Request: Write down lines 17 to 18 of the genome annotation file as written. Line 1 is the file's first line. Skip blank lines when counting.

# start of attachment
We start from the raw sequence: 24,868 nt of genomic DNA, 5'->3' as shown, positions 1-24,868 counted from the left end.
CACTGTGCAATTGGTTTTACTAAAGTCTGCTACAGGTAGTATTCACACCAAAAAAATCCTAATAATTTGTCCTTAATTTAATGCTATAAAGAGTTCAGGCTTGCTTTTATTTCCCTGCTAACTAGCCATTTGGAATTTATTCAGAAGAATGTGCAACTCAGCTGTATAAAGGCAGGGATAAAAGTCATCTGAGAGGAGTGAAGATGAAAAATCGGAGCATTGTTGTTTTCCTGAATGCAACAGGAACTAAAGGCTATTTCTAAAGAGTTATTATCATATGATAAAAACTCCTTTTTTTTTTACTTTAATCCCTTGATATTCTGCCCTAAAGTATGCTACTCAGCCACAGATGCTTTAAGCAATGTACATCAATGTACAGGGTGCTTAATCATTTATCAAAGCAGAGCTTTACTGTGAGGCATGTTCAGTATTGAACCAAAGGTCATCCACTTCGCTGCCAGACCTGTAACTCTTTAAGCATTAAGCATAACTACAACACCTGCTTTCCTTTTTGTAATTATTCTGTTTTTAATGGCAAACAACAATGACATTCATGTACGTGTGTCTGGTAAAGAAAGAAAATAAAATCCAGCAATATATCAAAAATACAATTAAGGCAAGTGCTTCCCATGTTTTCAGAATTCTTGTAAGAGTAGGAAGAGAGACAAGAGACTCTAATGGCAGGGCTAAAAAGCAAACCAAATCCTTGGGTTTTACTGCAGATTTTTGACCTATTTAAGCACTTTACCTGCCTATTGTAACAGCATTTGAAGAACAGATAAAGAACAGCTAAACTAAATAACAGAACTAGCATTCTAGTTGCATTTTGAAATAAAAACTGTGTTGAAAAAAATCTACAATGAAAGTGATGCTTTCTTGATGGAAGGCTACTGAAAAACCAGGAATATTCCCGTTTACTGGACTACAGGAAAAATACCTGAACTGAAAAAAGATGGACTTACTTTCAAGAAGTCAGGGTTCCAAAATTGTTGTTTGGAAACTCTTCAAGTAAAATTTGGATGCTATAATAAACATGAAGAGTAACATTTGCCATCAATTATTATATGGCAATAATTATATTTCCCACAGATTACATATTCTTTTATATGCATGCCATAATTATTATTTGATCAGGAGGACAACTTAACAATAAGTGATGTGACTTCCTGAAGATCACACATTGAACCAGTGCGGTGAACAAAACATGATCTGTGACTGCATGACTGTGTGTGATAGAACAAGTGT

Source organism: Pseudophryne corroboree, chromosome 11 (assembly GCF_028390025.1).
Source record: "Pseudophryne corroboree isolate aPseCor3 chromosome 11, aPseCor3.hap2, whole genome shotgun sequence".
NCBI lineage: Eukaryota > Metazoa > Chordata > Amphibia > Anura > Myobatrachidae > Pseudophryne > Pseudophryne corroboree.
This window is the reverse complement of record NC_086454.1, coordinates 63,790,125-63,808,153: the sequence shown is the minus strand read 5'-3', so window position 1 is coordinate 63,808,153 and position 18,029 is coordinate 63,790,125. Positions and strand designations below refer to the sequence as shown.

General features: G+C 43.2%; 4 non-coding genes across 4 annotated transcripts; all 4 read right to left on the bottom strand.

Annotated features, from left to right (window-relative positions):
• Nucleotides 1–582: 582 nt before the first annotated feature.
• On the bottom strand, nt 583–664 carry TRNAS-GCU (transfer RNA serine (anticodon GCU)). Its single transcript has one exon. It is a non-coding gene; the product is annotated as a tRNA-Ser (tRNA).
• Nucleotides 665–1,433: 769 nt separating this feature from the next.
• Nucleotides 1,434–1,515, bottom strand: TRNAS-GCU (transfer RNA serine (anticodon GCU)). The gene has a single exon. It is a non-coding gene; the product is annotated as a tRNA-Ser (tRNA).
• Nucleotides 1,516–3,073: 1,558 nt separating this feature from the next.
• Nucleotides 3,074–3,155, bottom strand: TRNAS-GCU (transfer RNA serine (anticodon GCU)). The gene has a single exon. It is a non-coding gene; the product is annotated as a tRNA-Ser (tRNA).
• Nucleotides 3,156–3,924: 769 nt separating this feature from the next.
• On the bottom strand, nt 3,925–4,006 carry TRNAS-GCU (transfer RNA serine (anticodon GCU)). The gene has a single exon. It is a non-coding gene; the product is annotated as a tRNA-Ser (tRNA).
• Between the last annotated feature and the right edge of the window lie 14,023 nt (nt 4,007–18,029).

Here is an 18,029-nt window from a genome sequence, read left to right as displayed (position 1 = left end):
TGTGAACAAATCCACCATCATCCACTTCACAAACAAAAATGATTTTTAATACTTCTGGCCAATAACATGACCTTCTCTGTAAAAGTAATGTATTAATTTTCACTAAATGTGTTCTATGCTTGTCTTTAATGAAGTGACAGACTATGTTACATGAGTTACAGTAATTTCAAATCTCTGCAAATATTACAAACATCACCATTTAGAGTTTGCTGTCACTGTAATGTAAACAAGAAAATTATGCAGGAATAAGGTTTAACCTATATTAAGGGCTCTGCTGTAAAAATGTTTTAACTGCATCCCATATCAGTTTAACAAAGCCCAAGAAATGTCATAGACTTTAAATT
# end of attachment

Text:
• Between the last annotated feature and the right edge of the window lie 14,023 nt (nt 4,007–18,029).

Here is an 18,029-nt window from a genome sequence, read left to right as displayed (position 1 = left end):